Tennis match time Series do not exhibit long term correlations

Han Eol Kim, Fuwen Cai, Joong Hyun Ryu, Jeffrey M. Haddad and Howard N. Zelaznik

Department of Health and Kinesiology, Purdue University, Indiana, USA


Eol Kim, H., Cai, F., Hyun Ryu, J., M. Haddad, J., N. Zelaznik, H. (2015). Tennis match time Series do not exhibit long term correlations. International Journal of Sport Psychology, 46(6), 542-554. doi:10.7352/IJSP.2015.46.542


Many researchers have examined expert performance in competition in dual sports such as squash and tennis. The focus of those studies has been either on short term shot dependencies, or the movements of the players. In these dual sports, player movements usually oscillate, because the player usually returns to the center of the baseline(tennis) or court (squash) to provide maximum court coverage. Thus, a traditional phase analysis of player movements provides evidence of in phase and anti-phase behavior. In our present work we explore the long term structure of a tennis match. Video data from two grand-slam semi-final tennis matches (Australian Open, 2012), one between Roger Federer and Rafael Nadal and the other between Maria Sharapova and Petra Kvitova were captured. The time series of ball bounce locations was computed and subjected to Detrended Fluctuation Analysis (DFA). The ball location time series did not show evidence of long-term correlations, typical of a dynamical system. We recommend that other potential signatures of dynamical systems should be studied in the future to better understand expert dual-sport performance.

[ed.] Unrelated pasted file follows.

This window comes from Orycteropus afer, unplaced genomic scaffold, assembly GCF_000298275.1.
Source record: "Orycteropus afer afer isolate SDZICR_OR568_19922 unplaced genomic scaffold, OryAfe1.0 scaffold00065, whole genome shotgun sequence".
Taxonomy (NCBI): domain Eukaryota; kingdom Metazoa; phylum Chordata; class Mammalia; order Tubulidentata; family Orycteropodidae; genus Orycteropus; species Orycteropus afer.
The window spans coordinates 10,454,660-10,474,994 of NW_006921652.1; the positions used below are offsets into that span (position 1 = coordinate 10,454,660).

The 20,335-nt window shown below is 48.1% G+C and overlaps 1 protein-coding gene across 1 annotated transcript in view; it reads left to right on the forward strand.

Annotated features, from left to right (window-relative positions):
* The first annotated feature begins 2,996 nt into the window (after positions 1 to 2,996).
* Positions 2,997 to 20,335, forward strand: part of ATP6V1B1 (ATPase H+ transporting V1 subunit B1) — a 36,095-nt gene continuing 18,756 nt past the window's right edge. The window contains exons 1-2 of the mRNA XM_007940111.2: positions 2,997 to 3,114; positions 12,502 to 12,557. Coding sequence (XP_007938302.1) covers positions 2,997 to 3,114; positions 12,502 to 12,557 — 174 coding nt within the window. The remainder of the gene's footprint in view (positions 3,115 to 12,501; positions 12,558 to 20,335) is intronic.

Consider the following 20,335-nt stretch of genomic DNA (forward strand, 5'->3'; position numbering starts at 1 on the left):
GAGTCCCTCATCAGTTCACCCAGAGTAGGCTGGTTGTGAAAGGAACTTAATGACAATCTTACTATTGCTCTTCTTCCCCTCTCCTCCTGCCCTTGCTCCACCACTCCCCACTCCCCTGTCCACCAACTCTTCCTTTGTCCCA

Keywords: Complex Systems, Detrended, Expertise, Fluctuation, Tennis